A. M. Homes
Books by A. M. Homes
NPR stories about A. M. Homes
Also: Orhan Pamuk on the protests in Turkey; Adam Johnson on Kim Jong Il's sushi chef.
In A.M. Homes' suburbia, yawning sinkholes will suddenly open up in front lawns, swallowing cliched plotlines and opening portals to other dimensions. In her latest novel, she serves up an old-fashioned American story that's more Norman Bates than Norman Rockwell.
After an ill-advised affair with his sister-in-law ends tragically, Harold, the protagonist of A.M. Homes' new novel, looks to the Internet for solace. Harold's unfortunate online encounters unfold as a dark, but ultimately hopeful, critique of the digital generation.
When author A.M. Homes went home for Christmas one year, a "terrifying" message awaited her. Thirty-two years after giving Homes up for adoption, her biological mother was looking to get in touch.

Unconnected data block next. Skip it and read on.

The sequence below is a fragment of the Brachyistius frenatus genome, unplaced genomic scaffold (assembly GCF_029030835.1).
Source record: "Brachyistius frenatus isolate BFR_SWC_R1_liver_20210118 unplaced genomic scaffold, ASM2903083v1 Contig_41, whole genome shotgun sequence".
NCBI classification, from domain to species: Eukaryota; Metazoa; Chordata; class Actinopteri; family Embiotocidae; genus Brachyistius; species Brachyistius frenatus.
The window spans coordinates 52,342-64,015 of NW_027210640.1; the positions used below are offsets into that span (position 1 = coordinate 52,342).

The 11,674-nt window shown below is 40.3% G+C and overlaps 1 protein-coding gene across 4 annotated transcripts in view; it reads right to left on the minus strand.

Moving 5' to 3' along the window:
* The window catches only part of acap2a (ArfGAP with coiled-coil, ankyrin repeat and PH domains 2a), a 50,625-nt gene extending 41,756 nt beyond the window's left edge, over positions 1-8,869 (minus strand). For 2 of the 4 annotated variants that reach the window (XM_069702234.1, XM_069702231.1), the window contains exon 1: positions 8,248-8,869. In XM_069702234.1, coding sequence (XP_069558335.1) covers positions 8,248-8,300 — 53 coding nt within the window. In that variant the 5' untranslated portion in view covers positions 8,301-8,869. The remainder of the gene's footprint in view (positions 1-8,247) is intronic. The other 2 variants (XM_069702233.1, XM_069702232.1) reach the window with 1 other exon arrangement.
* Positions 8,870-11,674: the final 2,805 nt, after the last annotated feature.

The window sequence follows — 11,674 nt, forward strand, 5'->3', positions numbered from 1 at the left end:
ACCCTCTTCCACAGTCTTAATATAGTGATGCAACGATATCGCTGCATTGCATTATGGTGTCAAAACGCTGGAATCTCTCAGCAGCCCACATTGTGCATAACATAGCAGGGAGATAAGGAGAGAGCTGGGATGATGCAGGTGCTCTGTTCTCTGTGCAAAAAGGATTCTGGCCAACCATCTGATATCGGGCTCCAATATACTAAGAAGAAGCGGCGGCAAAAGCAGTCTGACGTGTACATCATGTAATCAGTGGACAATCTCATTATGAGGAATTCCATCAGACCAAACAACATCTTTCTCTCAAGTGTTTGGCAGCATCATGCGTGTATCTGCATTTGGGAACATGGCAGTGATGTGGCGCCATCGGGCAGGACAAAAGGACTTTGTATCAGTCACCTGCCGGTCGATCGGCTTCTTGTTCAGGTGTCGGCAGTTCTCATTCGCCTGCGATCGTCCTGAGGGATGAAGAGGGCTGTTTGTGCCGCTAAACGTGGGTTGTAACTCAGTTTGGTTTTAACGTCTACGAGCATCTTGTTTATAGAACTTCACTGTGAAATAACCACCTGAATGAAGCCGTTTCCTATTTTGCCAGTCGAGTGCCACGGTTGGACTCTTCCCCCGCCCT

Adopted as a newborn, A.M. Homes discovered the truth of her origins when she was 31: She was the child of a young, single woman and her older, married lover. She writes about meeting her birth parents in The Mistress's Daughter.
Novelist A.M. Homes writes about her real life — including her reunion with her biological parents, 31 years after they gave her up for adoption — in a memoir called The Mistress's Daughter.